5 Serious Takeaways From SPIDER-MAN: INTO THE SPIDER-VERSE Co-Writer Rodney Rothman
Spider-Man: Into the Spider-Verse was always expected to find some success with moviegoers — after all, it’s Spider-Man, one of the most beloved comic characters ever, so the money-making stakes were pretty high. But given that the film is animated, isn’t directly affiliated with the juggernaut that is the Marvel Cinematic Universe, and also features Miles Morales — not your go-to Peter Parker — not many people saw this kind of success coming. The film has made over $175,000,000 and counting, has picked up a Golden Globe for Best Animated Film and could very likely find itself with an Oscar, as well.
So it was clearly very exciting for Jeff Goldsmith, host of The Q&A with Jeff Goldsmith podcast, to recently interview Rodney Rothman, co-writer and co-director of the hit film. The two discussed not just the ins and outs of the Spider-Verse but what it’s like to script animation, as well as creativity and writing habits. Below are some snippets from their conversation.
Listen to the podcast here:
1. Not Taking What You Enjoy For Granted
“Writing kind of found me, quote-unquote, in the sense that it was like, I was an okay student but I wasn’t setting the world on fire,” Rothman says. For him, writing was something he for which got encouragement. “Specific teachers gave me positive reinforcement for writing, or for being funny.”
Rothman goes on to say that nothing would have happened for him if he hadn’t just pursued things that he enjoyed doing. For instance, he worked small jobs at a comedy club because he loved comedy. But he met people there by doing that. He elaborates, “My break was a result of weird little things that I’d done because I was interested in stuff. I got a lucky break but it was a lucky break that came out of me doing stuff that I was interested in.”
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2. We All Have Our Own Writing Process
Rothman admits to having writing habits that seem a bit weird, even neurotic. “My habits are pretty neurotic,” he says. “I find I do this very productive procrastination these days… I’ll do research, I’ll make notes, I’ll draw weird maps of ideas, like diagram the story in some weird way that only I understand.”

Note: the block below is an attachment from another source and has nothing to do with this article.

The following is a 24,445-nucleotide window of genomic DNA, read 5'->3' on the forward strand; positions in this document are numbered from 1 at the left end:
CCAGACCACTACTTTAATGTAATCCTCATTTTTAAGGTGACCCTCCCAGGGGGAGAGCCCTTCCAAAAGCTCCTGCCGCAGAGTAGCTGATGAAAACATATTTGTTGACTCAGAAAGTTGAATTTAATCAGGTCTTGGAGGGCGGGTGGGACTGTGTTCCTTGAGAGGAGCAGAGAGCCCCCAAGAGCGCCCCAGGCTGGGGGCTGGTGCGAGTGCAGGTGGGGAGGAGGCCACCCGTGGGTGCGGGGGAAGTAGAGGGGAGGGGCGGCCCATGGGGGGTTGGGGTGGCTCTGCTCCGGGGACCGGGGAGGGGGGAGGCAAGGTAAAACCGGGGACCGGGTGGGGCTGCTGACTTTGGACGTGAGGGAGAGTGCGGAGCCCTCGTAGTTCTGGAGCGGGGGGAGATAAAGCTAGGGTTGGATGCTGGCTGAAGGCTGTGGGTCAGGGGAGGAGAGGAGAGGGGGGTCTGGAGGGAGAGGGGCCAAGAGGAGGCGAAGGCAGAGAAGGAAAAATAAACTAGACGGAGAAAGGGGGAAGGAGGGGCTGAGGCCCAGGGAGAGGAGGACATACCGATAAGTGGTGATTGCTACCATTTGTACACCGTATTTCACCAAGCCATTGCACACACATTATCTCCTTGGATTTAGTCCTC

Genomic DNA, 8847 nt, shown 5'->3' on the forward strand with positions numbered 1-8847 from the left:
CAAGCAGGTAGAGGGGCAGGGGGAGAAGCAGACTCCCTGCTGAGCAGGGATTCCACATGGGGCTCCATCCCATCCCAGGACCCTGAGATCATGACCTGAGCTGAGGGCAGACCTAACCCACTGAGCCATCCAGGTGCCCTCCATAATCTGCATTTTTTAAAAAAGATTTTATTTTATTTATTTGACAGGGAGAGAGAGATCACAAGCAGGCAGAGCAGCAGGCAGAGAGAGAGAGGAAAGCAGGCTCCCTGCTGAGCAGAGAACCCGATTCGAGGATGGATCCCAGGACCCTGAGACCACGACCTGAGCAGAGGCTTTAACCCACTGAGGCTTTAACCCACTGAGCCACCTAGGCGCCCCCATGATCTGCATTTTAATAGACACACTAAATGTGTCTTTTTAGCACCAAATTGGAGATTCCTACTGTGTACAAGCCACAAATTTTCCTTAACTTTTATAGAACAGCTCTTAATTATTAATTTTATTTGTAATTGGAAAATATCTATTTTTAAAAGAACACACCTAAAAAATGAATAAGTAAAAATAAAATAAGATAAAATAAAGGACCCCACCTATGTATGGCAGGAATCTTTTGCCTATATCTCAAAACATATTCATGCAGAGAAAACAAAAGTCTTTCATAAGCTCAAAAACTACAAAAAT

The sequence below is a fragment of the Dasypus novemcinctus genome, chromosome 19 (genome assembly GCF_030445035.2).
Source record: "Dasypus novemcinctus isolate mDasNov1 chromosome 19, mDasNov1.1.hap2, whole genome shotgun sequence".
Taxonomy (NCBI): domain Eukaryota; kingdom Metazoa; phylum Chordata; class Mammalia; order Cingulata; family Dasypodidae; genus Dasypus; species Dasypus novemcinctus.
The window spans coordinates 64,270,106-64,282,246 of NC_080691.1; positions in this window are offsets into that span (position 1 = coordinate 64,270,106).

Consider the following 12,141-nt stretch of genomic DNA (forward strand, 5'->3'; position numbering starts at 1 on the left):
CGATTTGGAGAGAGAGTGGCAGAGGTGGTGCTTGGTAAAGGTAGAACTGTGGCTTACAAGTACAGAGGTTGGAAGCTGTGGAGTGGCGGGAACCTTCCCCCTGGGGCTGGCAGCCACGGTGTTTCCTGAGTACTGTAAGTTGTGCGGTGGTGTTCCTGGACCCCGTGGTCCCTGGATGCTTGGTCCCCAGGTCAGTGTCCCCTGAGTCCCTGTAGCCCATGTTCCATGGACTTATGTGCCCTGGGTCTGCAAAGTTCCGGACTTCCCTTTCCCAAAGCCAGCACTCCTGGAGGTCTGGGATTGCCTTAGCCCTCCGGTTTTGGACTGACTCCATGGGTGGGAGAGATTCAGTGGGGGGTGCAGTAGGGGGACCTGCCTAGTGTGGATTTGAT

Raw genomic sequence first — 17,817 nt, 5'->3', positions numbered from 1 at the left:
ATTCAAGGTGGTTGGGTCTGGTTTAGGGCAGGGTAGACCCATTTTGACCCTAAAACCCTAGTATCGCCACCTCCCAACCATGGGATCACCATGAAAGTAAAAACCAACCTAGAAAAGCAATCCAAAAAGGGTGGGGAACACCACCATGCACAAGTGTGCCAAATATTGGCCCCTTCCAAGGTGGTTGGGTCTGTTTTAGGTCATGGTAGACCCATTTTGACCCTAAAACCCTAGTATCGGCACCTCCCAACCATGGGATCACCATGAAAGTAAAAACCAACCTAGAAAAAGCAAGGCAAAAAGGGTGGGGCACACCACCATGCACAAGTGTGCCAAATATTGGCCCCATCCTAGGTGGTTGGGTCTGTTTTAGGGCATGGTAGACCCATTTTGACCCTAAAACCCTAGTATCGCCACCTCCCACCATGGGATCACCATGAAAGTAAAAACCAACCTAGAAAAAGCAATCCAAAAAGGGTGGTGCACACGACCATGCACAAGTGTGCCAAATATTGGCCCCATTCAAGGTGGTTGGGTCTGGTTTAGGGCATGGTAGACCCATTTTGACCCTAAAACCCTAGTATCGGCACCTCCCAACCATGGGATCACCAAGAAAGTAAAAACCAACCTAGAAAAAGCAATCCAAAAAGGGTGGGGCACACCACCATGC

Rothman sees it as his own “crazy language” but one that makes sense to him. He goes on to say, “It’s often a process of rewriting. I also have like Memento problems with my brain and every day I wake up and don’t remember what I did the day before and what I’m writing and I almost have to re-do everything… It’s all crazy but it kind of works for me. And it helps me write things that are richer for me…”
3. Working In Public Versus Working In Private (Public Wins)
Once Rothman’s writing flow begins, he finds he falls into the same routine. “Personally, every project I work on, it’s always the same process of learning the same lessons… I tend to work in coffee shops, tend to leave my phone in my car, tend to turn my internet off — that’s after sometimes weeks of ‘I can work in my office’ or ‘I can work with the internet.’”
Rothman admits to preferring writing in public because he has “to be normal in public. I have to be normal. Like, privacy is bad for my writing, unless I have such a crazy deadline and I’m like jacked on coffee then all bets are off.”
4. Conquering Writer’s Block
Writer’s block is unavoidable — so it’s best to find, if not foolproof, then a solution that tends to work for you. Rothman has such a solution. He finds it helps to just, in a way, doodle-write. “I get out a pad and I start to write [it] and I don’t even write real scenes,” he says. “I might even write shorthand and write a little scrap of a line and write what I want it to be.”
For Rothman, it’s all about erasing the pressure. “I stop putting it in script form and I start just putting it down the side. What I do is I take away the pressure that it has to look like a script or it has to be polished — I just make it pieces and chunks and I get the shape of a scene down… and after that’s down I might go through and write the scene off of that.”
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5. Experimenting With Spider-Verse — And Loving It
From its inception, Sony saw Spider-Man: Into the Spider-Verse as a way to branch out and experiment. The goal was to tackle Spider-Man in fresh and interesting ways. So from the get-go, there was a sense of freedom — and with the film being animated, that freedom was heightened. As Rothman explains, “The goal from the beginning was to try to do something really new and immersive in terms of the visual storytelling and the cinematic experience."
What was exciting for Rothman was embracing the cinematic aspects a movie provides while embracing the comic book roots. “A big thing was, how do we transpose things from comic books to cinema? And it’s not just because we want it to be a living comic book, it’s because… part of the pretentious goal was… we want to recreate what it feels like to read a comic book or… the way you have this intimate experience with a comic book… so certain rules emerge: okay, we can express lighting in this movie with Ben-Day dots… an audience can get used to anything.”
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Travis Maiuro is a screenwriter and freelance film writer whose work has appeared in Cineaste Magazine, among other publications.
Photo credit: Gage Skidmore
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